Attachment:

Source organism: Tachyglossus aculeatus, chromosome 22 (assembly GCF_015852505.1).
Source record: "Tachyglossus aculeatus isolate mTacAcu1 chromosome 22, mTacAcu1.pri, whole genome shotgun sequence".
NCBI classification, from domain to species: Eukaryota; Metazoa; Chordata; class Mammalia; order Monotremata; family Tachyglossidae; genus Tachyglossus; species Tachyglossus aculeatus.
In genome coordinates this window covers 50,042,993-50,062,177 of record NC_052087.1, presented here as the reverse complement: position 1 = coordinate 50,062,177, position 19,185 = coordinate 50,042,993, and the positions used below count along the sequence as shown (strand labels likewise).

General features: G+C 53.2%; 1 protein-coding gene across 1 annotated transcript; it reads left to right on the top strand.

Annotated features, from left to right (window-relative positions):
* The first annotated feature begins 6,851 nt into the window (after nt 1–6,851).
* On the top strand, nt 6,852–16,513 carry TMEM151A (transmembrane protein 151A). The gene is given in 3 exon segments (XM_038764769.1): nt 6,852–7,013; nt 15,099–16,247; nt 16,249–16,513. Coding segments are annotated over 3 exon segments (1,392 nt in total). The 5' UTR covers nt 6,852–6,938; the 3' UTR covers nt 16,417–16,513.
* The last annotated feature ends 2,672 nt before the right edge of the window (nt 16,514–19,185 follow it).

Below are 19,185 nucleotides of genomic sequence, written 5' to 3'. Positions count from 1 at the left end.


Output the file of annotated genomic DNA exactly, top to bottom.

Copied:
Source organism: Tachyglossus aculeatus, chromosome 22 (assembly GCF_015852505.1).
Source record: "Tachyglossus aculeatus isolate mTacAcu1 chromosome 22, mTacAcu1.pri, whole genome shotgun sequence".
NCBI classification, from domain to species: Eukaryota; Metazoa; Chordata; class Mammalia; order Monotremata; family Tachyglossidae; genus Tachyglossus; species Tachyglossus aculeatus.
In genome coordinates this window covers 50,042,993-50,062,177 of record NC_052087.1, presented here as the reverse complement: position 1 = coordinate 50,062,177, position 19,185 = coordinate 50,042,993, and the positions used below count along the sequence as shown (strand labels likewise).

General features: G+C 53.2%; 1 protein-coding gene across 1 annotated transcript; it reads left to right on the top strand.

Annotated features, from left to right (window-relative positions):
* The first annotated feature begins 6,851 nt into the window (after nt 1–6,851).
* On the top strand, nt 6,852–16,513 carry TMEM151A (transmembrane protein 151A). The gene is given in 3 exon segments (XM_038764769.1): nt 6,852–7,013; nt 15,099–16,247; nt 16,249–16,513. Coding segments are annotated over 3 exon segments (1,392 nt in total). The 5' UTR covers nt 6,852–6,938; the 3' UTR covers nt 16,417–16,513.
* The last annotated feature ends 2,672 nt before the right edge of the window (nt 16,514–19,185 follow it).

Below are 19,185 nucleotides of genomic sequence, written 5' to 3'. Positions count from 1 at the left end.